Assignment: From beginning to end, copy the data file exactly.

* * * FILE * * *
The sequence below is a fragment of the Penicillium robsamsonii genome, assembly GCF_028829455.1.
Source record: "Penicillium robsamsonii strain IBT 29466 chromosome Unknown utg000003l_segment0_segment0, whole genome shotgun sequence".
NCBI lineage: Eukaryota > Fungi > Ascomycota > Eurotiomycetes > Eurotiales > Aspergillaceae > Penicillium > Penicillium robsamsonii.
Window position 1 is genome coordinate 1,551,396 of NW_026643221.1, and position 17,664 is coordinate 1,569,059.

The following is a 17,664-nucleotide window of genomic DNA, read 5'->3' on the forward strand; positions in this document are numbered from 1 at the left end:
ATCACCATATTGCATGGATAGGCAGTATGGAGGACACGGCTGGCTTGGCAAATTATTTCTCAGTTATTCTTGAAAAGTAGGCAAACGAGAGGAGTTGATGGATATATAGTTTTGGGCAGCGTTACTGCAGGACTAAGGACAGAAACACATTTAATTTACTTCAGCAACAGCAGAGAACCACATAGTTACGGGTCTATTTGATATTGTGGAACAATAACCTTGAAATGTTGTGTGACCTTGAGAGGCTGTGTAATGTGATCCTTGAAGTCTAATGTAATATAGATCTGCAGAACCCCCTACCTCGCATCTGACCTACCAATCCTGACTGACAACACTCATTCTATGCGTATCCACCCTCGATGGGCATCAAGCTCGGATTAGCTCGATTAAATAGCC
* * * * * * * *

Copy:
The sequence below is a fragment of the Penicillium robsamsonii genome, assembly GCF_028829455.1.
Source record: "Penicillium robsamsonii strain IBT 29466 chromosome Unknown utg000003l_segment0_segment0, whole genome shotgun sequence".
NCBI lineage: Eukaryota > Fungi > Ascomycota > Eurotiomycetes > Eurotiales > Aspergillaceae > Penicillium > Penicillium robsamsonii.
Window position 1 is genome coordinate 1,551,396 of NW_026643221.1, and position 17,664 is coordinate 1,569,059.

The following is a 17,664-nucleotide window of genomic DNA, read 5'->3' on the forward strand; positions in this document are numbered from 1 at the left end:
ATCACCATATTGCATGGATAGGCAGTATGGAGGACACGGCTGGCTTGGCAAATTATTTCTCAGTTATTCTTGAAAAGTAGGCAAACGAGAGGAGTTGATGGATATATAGTTTTGGGCAGCGTTACTGCAGGACTAAGGACAGAAACACATTTAATTTACTTCAGCAACAGCAGAGAACCACATAGTTACGGGTCTATTTGATATTGTGGAACAATAACCTTGAAATGTTGTGTGACCTTGAGAGGCTGTGTAATGTGATCCTTGAAGTCTAATGTAATATAGATCTGCAGAACCCCCTACCTCGCATCTGACCTACCAATCCTGACTGACAACACTCATTCTATGCGTATCCACCCTCGATGGGCATCAAGCTCGGATTAGCTCGATTAAATAGCC